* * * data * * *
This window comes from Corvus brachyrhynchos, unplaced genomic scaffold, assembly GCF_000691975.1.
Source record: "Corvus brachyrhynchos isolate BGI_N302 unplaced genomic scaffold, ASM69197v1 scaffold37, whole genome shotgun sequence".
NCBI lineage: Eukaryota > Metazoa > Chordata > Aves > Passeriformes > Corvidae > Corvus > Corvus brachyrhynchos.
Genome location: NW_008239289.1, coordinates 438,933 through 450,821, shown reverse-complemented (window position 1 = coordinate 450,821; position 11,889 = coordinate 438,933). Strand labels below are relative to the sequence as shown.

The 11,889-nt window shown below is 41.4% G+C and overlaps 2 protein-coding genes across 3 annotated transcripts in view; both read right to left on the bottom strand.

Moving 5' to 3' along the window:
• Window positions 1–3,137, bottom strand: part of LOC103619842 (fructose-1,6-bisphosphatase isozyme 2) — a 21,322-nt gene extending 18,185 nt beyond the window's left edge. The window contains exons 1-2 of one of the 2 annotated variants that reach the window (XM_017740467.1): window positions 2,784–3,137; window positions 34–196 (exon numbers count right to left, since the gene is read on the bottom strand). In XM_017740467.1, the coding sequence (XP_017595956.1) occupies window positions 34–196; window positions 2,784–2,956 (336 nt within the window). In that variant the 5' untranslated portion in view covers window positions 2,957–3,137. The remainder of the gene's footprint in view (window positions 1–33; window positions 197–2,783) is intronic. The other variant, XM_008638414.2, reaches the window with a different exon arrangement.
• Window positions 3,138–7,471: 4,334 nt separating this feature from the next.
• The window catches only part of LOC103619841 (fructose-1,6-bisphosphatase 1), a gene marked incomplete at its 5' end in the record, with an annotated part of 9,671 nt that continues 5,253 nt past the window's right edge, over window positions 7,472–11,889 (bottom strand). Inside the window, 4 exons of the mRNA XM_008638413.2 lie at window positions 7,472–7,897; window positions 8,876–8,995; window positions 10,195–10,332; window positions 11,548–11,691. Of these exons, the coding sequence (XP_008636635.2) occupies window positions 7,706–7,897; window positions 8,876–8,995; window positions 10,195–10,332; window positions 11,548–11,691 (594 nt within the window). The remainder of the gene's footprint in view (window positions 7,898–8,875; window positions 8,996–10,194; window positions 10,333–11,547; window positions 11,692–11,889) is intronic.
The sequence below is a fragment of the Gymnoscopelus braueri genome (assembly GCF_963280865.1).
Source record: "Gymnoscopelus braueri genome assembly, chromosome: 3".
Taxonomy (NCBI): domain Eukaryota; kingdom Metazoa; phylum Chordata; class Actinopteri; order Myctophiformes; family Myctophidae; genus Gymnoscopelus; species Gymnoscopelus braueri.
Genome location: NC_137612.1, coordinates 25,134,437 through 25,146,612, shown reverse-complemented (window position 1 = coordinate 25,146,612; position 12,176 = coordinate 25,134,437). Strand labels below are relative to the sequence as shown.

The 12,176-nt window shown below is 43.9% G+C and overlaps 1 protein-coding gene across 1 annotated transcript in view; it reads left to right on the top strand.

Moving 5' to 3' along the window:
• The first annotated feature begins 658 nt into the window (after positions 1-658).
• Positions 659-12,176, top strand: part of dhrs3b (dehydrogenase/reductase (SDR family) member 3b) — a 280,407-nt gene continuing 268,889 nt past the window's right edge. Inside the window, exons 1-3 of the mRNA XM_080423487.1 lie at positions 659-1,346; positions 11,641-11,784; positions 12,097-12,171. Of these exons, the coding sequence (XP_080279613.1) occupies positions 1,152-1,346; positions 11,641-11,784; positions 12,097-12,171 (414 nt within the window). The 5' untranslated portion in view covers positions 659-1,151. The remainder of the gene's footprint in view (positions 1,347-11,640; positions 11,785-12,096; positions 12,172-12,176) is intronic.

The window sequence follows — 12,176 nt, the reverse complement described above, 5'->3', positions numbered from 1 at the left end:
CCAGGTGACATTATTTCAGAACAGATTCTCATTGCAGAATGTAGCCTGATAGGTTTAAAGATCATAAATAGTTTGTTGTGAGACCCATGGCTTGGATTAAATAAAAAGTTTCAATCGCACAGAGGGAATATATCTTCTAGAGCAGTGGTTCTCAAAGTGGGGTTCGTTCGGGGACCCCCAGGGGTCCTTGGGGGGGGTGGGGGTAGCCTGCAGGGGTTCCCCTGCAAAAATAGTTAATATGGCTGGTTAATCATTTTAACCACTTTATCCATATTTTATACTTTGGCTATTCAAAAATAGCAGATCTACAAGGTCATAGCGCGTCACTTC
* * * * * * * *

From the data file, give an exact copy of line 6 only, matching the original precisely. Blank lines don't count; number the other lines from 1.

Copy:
Moving 5' to 3' along the window: